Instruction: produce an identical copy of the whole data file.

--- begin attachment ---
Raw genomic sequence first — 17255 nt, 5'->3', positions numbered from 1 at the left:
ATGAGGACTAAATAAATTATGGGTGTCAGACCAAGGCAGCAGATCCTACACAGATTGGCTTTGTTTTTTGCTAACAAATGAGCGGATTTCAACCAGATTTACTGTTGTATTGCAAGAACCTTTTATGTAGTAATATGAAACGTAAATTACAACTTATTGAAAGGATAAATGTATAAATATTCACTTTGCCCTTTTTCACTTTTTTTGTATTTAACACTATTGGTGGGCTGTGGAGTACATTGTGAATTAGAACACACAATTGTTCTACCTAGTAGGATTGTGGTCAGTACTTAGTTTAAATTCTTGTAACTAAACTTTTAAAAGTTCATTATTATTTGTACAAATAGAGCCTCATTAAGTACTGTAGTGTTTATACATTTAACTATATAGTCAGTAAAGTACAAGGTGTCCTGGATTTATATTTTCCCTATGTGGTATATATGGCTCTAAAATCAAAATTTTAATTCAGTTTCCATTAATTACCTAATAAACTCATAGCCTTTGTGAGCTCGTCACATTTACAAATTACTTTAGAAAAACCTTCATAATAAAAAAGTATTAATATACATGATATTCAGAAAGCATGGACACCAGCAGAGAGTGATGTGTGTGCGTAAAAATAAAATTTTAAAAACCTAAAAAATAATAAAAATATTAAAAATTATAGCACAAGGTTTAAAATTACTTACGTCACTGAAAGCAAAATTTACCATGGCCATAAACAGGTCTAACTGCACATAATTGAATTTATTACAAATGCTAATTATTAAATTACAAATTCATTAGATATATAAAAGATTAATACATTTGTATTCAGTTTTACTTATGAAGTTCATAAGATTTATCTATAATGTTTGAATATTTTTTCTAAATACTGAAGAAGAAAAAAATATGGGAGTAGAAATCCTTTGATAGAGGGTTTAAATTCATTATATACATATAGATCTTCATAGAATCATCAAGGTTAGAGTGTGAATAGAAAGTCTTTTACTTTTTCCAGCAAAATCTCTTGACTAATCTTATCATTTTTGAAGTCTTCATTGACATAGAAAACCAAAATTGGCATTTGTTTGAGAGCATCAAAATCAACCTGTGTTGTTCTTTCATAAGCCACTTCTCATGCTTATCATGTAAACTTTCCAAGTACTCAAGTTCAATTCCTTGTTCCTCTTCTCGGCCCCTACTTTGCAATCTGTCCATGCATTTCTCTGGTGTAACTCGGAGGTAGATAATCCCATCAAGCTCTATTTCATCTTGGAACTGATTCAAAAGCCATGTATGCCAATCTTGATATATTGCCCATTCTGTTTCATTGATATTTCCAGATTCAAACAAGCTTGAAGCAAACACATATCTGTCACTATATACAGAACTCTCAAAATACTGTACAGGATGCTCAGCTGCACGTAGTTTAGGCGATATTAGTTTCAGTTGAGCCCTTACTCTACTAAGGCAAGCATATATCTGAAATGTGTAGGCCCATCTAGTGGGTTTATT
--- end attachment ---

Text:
Raw genomic sequence first — 17255 nt, 5'->3', positions numbered from 1 at the left:
ATGAGGACTAAATAAATTATGGGTGTCAGACCAAGGCAGCAGATCCTACACAGATTGGCTTTGTTTTTTGCTAACAAATGAGCGGATTTCAACCAGATTTACTGTTGTATTGCAAGAACCTTTTATGTAGTAATATGAAACGTAAATTACAACTTATTGAAAGGATAAATGTATAAATATTCACTTTGCCCTTTTTCACTTTTTTTGTATTTAACACTATTGGTGGGCTGTGGAGTACATTGTGAATTAGAACACACAATTGTTCTACCTAGTAGGATTGTGGTCAGTACTTAGTTTAAATTCTTGTAACTAAACTTTTAAAAGTTCATTATTATTTGTACAAATAGAGCCTCATTAAGTACTGTAGTGTTTATACATTTAACTATATAGTCAGTAAAGTACAAGGTGTCCTGGATTTATATTTTCCCTATGTGGTATATATGGCTCTAAAATCAAAATTTTAATTCAGTTTCCATTAATTACCTAATAAACTCATAGCCTTTGTGAGCTCGTCACATTTACAAATTACTTTAGAAAAACCTTCATAATAAAAAAGTATTAATATACATGATATTCAGAAAGCATGGACACCAGCAGAGAGTGATGTGTGTGCGTAAAAATAAAATTTTAAAAACCTAAAAAATAATAAAAATATTAAAAATTATAGCACAAGGTTTAAAATTACTTACGTCACTGAAAGCAAAATTTACCATGGCCATAAACAGGTCTAACTGCACATAATTGAATTTATTACAAATGCTAATTATTAAATTACAAATTCATTAGATATATAAAAGATTAATACATTTGTATTCAGTTTTACTTATGAAGTTCATAAGATTTATCTATAATGTTTGAATATTTTTTCTAAATACTGAAGAAGAAAAAAATATGGGAGTAGAAATCCTTTGATAGAGGGTTTAAATTCATTATATACATATAGATCTTCATAGAATCATCAAGGTTAGAGTGTGAATAGAAAGTCTTTTACTTTTTCCAGCAAAATCTCTTGACTAATCTTATCATTTTTGAAGTCTTCATTGACATAGAAAACCAAAATTGGCATTTGTTTGAGAGCATCAAAATCAACCTGTGTTGTTCTTTCATAAGCCACTTCTCATGCTTATCATGTAAACTTTCCAAGTACTCAAGTTCAATTCCTTGTTCCTCTTCTCGGCCCCTACTTTGCAATCTGTCCATGCATTTCTCTGGTGTAACTCGGAGGTAGATAATCCCATCAAGCTCTATTTCATCTTGGAACTGATTCAAAAGCCATGTATGCCAATCTTGATATATTGCCCATTCTGTTTCATTGATATTTCCAGATTCAAACAAGCTTGAAGCAAACACATATCTGTCACTATATACAGAACTCTCAAAATACTGTACAGGATGCTCAGCTGCACGTAGTTTAGGCGATATTAGTTTCAGTTGAGCCCTTACTCTACTAAGGCAAGCATATATCTGAAATGTGTAGGCCCATCTAGTGGGTTTATT